That’s probably the scariest deterrence – the fear of just not knowing. At least over here you know somewhat of the consequences.

Whats the one thing you just love about America, especially New York?

The best thing we love about New York is that we have friends pretty much from all over, everywhere in the world, with different cultures and backgrounds.

Whats the one thing that doesn’t sit right with you about New York or America?

Vandal Squads, the NRA, and the food to name a few.

Who inspired you guys growing up?

It wasn’t just one person, it was the urban life. But since then it’s artist like Banksy, Dolk, and Mcity.

When was the first time that you realized that you were good at what you did and that you might be able to make a living career out of this?

That was a few years ago when we started our careers internationally, that’s when it first dawned on us.

I was telling you guys the first time we met about when I saw that image you guys put up in the abandoned building for the Surplus Candy show. It just blew my mind, I fucking wanted that so bad I actually went back after the show was over. I was planning on breaking in there, legally of course, and cutting the fucking thing out, wall and all. I went there on a Sunday morning with my tools all ready to go, no bullshit. When I got there the doors were triple locked from the inside and I had no way of getting in, but I was determined and ready to get busted too. That’s how much I loved that piece. So when you guys told me you had that image and that it was for sale I couldn’t wait to get my hands on it. (I am happy to say its hanging in my studio as I write this… and I didn’t have to spend even an hour in jail.) How were you guys approached to do that show?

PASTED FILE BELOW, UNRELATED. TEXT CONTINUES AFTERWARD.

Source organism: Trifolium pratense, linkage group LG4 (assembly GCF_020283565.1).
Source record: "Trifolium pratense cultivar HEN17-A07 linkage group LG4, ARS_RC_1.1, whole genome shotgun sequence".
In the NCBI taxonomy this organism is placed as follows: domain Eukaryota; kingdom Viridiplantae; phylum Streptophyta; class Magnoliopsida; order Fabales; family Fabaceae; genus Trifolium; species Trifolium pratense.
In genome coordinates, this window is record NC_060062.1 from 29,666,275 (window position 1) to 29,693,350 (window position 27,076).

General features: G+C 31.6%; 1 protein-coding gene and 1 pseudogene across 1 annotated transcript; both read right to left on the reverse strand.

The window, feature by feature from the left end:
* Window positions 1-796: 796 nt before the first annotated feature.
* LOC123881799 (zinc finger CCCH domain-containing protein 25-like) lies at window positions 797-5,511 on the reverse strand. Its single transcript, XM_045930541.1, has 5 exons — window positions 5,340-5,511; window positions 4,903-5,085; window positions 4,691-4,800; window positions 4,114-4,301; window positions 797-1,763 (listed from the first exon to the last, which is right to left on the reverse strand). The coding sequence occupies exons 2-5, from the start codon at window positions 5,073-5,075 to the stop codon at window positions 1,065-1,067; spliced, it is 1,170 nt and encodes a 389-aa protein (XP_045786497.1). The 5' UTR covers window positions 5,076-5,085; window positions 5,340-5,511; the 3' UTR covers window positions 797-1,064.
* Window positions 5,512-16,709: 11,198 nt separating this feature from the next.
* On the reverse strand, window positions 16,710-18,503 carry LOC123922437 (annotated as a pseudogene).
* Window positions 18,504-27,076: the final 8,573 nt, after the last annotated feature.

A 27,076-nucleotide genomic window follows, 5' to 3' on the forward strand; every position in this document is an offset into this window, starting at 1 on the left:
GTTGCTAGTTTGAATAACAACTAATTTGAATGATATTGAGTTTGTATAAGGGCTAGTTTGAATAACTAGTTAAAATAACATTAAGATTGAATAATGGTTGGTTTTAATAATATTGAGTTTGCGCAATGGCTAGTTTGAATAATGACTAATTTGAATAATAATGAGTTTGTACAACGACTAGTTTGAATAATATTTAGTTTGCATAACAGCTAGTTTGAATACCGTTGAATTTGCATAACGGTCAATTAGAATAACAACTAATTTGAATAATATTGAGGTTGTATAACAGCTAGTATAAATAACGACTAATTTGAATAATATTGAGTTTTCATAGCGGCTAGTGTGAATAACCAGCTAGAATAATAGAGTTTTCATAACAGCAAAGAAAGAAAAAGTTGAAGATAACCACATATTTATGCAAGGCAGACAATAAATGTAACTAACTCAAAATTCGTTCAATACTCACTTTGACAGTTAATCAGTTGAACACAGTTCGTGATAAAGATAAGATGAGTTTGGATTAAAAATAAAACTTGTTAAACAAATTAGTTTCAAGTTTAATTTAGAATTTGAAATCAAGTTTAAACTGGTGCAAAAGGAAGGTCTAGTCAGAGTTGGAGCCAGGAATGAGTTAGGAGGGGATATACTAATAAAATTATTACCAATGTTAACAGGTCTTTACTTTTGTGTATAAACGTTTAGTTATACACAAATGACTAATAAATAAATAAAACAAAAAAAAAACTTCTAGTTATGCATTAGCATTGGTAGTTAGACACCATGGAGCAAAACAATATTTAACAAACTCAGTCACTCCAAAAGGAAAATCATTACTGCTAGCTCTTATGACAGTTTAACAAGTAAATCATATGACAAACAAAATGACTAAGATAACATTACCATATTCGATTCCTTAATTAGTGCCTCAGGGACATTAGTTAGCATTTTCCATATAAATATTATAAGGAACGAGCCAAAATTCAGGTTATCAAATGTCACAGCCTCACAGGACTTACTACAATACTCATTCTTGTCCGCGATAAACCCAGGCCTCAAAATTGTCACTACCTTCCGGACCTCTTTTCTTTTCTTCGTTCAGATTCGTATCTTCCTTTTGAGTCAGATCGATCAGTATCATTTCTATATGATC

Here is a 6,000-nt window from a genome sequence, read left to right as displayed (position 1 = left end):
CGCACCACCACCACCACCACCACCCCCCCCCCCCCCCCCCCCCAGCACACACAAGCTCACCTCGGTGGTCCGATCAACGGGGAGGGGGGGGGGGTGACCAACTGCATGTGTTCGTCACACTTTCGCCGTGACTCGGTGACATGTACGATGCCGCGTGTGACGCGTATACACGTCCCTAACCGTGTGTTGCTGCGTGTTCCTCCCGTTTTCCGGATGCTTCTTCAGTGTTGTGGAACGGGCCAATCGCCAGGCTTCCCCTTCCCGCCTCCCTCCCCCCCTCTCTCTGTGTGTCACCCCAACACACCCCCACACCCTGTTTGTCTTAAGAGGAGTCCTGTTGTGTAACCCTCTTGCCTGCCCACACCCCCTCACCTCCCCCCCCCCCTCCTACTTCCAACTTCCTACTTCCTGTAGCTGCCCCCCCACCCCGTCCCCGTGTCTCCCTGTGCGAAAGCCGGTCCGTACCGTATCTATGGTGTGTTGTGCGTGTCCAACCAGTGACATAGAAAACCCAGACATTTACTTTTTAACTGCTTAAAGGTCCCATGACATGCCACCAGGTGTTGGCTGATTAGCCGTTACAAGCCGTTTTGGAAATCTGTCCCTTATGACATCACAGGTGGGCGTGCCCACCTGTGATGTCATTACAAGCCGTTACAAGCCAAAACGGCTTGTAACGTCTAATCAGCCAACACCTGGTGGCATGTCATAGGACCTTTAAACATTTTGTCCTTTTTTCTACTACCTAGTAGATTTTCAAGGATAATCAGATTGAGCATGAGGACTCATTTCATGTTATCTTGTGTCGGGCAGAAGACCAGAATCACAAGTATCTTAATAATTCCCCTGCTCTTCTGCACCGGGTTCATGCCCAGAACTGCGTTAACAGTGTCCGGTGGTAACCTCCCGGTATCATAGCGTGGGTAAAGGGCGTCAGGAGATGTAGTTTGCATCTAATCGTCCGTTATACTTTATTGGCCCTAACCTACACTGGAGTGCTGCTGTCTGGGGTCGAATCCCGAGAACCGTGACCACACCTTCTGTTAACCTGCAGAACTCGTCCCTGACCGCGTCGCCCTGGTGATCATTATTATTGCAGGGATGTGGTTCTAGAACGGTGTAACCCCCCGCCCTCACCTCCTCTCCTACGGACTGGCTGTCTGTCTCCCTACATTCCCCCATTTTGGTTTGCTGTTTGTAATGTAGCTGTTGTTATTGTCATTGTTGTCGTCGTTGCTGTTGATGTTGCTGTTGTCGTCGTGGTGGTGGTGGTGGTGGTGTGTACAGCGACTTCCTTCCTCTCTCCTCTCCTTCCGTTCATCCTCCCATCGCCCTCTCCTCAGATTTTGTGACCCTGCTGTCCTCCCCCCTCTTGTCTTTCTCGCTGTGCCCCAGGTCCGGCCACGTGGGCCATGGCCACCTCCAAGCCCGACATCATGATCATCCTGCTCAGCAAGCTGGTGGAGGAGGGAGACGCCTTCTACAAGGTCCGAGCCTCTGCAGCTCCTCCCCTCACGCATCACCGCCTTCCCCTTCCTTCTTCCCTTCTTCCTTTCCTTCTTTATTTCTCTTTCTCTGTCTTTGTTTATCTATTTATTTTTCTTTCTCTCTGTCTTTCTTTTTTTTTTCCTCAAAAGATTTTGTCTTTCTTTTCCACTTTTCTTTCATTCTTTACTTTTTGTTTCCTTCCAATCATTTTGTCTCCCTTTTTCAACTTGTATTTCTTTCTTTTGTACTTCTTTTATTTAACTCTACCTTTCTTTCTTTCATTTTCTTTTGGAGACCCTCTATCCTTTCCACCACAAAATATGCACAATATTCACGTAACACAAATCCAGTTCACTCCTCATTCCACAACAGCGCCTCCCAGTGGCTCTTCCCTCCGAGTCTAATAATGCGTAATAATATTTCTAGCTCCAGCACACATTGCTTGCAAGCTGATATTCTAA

We got an email from Hanksy (kind of a comedian graffiti artist) who put the whole show together and who we knew from around the art scene.